Short hair is still within the acceptable realm of hair fashion, isn't it? I wouldn't think you'd be bullied for having short hair. And even so - with bullies, anything goes. If they're not picking on you for one thing, they'll pick on you for something else. Learn to stand up for yourself; you'll get more respect.

joesgirl2011
July 20th, 2014, 06:08 PM
Ayano - I have spent a lot of time figuring out how to fix my fried bleached hair over the years. Before you go get it cut off go to Sallybeauty.com or Sally's Beauty Supply and purchase Aphogee 2 Step Protein Treatment Packet. It's about $3.00. Do what it says on the package and then see how your hair is after. You are missing almost all the protein from your hair from the sounds of it. Aphogee is for exactly your problem you are having. Professionals will use this one over processed gummy hair to save it. You need to fill the protein back into your hair. You would do this every 6 weeks. Also keep deep conditioning after this to build your hair back with moisture. Coconut oil is a great one to use and most people here use it. A hairdresser will chop it off when she/he sees the damage ...be careful. Try Aphogee FIRST. I speak from experience.

Firefox7275
July 20th, 2014, 06:40 PM
Welcome to LHC!

Agree with the advice to immediately use a hydrolysed protein treatment, be that a commercial product or DIY gelatin (see Sciencey Hairblog). Then get a dry cut if necessary, but you definitely won't be the first or the last badly overprocessed head an experienced stylist has worked with.

And in future run strand tests on shed plughole hair before bleaching/ relaxing, please don't use your crowning glory as a laboratory.

Good luck!

MINAKO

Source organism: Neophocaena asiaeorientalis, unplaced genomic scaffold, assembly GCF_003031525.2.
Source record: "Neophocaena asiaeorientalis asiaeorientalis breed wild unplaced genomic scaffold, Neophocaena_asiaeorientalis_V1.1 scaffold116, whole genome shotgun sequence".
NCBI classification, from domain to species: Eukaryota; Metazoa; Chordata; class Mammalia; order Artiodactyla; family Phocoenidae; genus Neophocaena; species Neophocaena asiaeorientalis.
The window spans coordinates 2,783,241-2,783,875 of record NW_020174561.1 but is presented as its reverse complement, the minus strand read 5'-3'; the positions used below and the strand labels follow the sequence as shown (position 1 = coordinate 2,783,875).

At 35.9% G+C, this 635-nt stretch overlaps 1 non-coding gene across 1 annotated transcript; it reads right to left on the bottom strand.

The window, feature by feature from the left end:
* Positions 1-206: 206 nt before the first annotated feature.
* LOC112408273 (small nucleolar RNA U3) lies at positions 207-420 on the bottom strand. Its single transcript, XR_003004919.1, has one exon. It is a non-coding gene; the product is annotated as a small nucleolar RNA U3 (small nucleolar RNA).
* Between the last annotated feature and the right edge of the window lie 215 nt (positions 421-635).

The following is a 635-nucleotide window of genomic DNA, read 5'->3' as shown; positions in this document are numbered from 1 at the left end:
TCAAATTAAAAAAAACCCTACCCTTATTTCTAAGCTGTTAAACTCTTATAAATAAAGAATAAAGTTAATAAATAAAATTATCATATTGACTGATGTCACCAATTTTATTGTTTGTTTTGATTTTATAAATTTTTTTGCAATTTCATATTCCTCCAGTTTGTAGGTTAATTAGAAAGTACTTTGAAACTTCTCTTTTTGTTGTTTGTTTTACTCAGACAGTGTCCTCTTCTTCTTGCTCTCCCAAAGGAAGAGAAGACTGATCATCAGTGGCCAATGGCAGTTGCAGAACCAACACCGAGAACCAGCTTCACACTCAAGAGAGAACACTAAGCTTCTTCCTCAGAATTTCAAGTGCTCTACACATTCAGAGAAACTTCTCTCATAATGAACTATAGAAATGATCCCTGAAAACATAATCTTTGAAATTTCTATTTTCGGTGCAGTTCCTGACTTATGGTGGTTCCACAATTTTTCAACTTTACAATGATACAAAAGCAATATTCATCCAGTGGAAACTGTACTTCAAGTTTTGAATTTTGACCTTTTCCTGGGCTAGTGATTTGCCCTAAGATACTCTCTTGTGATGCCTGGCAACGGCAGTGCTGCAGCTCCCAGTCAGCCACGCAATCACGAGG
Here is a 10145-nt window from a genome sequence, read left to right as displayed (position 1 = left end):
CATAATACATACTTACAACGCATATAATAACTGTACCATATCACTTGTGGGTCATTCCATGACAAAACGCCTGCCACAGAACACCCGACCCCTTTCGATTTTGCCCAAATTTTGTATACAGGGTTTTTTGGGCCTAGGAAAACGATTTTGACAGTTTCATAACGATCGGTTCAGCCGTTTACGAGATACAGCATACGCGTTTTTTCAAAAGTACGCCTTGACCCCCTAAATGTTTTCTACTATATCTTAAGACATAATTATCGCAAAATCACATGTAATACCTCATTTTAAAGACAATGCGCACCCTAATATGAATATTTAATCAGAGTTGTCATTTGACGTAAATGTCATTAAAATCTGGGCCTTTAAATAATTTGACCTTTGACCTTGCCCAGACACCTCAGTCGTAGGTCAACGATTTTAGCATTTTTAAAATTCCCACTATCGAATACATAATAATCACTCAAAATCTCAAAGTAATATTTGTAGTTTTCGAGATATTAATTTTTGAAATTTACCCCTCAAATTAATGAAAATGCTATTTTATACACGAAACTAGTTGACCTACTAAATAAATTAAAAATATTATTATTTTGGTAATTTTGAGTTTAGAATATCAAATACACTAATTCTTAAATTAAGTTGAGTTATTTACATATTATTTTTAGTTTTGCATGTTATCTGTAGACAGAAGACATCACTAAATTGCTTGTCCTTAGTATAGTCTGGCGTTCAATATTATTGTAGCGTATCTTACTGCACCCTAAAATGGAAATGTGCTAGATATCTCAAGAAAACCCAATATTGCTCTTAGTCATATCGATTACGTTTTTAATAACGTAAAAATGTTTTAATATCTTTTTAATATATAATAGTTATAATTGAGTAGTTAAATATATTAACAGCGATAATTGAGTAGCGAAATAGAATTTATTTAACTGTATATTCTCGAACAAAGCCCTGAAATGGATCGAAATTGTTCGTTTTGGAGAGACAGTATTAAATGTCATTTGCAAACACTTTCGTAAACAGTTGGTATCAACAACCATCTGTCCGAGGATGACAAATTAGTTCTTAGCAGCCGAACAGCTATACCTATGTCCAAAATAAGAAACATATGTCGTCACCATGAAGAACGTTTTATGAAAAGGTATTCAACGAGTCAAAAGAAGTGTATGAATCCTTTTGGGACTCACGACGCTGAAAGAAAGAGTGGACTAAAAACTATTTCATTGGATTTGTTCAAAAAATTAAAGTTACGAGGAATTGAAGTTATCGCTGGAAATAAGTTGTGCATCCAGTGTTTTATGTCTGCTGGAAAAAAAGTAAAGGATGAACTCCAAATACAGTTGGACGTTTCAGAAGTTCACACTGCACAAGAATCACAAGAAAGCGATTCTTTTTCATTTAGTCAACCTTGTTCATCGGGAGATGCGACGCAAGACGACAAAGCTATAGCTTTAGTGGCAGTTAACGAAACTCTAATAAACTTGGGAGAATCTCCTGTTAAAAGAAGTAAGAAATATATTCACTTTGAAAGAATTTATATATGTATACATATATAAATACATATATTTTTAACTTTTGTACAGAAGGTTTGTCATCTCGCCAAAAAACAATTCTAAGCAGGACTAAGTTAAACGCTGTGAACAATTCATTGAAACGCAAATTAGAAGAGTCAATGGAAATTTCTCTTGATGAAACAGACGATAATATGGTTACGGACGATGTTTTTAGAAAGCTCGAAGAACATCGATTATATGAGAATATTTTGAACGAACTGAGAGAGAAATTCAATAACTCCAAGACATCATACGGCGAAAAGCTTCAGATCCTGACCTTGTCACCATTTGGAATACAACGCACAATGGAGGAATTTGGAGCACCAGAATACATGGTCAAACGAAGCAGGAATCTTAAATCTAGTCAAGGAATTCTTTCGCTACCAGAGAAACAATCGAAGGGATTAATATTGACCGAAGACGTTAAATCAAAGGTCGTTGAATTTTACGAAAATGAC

July 20th, 2014, 06:49 PM
Haha! Indeed FIrefox. Bad thing that i had one of those expirienced stylists ruining my hair in the first place tho and on top of it paid more than 350,-euros for a japanese straightening. A true expert is hard to find these days, better to learn about our hair ourselves and become one. ;)

apynip
July 20th, 2014, 06:56 PM
Ayano - I have spent a lot of time figuring out how to fix my fried bleached hair over the years. Before you go get it cut off go to Sallybeauty.com or Sally's Beauty Supply and purchase Aphogee 2 Step Protein Treatment Packet. It's about $3.00. Do what it says on the package and then see how your hair is after. You are missing almost all the protein from your hair from the sounds of it. Aphogee is for exactly your problem you are having. Professionals will use this one over processed gummy hair to save it. You need to fill the protein back into your hair. You would do this every 6 weeks. Also keep deep conditioning after this to build your hair back with moisture. Coconut oil is a great one to use and most people here use it. A hairdresser will chop it off when she/he sees the damage ...be careful. Try Aphogee FIRST. I speak from experience.

^^^^^^^^!!!!This stuff saved about 80% of my hair in 2011 when I over bleached my hair. Do this treatment first then get your hair cut. You will need to do heavy protein and hydrating treatments after and cones are your friend till you can grow the damaged hair out. Beyond the Zone's 'last call' treatment is a good hair masque that I like when my hair is fried. They have a new one that I've heard great things about as well but never had to use cause I quit using bleach.

Shibe
July 20th, 2014, 07:08 PM
I had the same issue back in High School, and ended up chopping my hair to my ears.

Hair grows back, and in a few months it'll look drastically different.

kganihanova
July 20th, 2014, 09:33 PM
If I were you I'd just cut the damage in one go.......

queenovnight
July 21st, 2014, 03:00 PM
Well, you should go to a salon and ask them yourself. Keep in mind, this is the field they studied in. While it seems like a hard job, this is what they signed up for. So don't feel like a burden. Anywho! How short is your hair? You could try cutting it to about shoulder length and maintain there until the worst of the damage is gone. When I was growing out chemically damaged hair, I maintained at a certain length and trimmed monthly. Sometimes several times a month.